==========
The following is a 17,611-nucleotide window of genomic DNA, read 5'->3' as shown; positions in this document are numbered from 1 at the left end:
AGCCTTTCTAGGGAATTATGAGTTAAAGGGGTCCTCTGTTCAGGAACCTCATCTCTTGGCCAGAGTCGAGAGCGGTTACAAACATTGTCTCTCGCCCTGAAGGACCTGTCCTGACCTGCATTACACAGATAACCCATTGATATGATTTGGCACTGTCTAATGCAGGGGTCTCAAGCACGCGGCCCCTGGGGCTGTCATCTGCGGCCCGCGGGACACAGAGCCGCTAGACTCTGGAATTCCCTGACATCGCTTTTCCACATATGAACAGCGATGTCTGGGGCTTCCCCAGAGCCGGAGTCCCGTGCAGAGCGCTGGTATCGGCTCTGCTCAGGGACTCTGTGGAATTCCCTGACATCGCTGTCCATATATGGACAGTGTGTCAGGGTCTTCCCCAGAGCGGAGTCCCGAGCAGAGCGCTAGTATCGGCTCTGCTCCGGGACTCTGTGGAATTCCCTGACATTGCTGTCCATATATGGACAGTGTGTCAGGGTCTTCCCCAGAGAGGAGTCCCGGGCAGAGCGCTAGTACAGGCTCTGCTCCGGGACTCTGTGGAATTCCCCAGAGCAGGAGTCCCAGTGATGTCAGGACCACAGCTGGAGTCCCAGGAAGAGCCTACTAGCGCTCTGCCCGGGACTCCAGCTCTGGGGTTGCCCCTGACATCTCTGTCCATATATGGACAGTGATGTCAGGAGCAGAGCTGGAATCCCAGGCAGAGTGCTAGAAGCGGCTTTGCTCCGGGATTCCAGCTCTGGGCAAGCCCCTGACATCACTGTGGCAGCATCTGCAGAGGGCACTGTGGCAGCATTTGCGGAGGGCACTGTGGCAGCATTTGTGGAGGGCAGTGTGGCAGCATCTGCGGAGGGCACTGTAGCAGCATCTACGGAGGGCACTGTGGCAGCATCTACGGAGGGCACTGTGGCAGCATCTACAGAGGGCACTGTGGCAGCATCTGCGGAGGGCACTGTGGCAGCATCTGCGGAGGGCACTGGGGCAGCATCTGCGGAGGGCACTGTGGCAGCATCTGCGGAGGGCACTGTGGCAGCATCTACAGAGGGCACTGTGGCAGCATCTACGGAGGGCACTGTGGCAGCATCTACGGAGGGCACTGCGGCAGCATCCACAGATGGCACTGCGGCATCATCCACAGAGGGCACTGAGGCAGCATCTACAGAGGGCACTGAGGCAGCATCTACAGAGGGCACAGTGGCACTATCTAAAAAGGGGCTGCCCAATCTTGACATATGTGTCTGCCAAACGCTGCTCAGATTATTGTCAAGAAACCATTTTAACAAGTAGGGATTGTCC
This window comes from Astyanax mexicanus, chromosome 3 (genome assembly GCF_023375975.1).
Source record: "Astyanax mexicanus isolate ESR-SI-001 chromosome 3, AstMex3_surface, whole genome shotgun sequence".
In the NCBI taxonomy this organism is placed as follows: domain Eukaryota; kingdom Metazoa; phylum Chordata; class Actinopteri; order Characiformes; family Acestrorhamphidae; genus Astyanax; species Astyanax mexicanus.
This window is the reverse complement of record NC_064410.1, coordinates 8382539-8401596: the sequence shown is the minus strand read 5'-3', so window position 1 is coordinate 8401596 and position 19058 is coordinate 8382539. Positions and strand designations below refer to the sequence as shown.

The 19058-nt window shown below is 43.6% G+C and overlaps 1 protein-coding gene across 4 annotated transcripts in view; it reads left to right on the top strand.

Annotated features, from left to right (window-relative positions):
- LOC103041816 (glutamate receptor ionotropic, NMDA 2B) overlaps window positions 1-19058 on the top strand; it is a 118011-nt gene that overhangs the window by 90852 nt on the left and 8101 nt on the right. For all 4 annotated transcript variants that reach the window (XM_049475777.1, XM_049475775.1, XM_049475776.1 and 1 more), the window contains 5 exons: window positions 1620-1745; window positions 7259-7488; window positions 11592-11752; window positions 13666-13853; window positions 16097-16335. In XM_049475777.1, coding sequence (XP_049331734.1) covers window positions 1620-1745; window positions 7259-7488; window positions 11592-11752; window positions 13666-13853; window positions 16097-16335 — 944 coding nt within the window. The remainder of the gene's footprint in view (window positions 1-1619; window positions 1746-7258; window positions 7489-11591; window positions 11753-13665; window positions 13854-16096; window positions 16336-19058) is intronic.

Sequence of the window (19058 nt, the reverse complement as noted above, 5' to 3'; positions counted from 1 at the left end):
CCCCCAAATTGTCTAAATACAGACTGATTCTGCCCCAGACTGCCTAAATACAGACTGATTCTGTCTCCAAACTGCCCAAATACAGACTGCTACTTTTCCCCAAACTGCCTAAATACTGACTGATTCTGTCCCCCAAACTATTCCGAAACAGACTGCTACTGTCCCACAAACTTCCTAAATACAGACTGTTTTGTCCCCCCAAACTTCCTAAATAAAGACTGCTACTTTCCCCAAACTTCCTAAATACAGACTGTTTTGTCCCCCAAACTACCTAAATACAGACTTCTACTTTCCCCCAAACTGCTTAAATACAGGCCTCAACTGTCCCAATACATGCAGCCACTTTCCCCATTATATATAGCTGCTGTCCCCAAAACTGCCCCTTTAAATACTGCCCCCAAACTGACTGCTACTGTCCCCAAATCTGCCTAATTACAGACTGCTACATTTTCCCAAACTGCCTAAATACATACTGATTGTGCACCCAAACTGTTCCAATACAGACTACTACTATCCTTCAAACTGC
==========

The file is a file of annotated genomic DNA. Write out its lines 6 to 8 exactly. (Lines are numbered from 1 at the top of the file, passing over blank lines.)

This window is the reverse complement of record NC_064410.1, coordinates 8382539-8401596: the sequence shown is the minus strand read 5'-3', so window position 1 is coordinate 8401596 and position 19058 is coordinate 8382539. Positions and strand designations below refer to the sequence as shown.

The 19058-nt window shown below is 43.6% G+C and overlaps 1 protein-coding gene across 4 annotated transcripts in view; it reads left to right on the top strand.

Annotated features, from left to right (window-relative positions):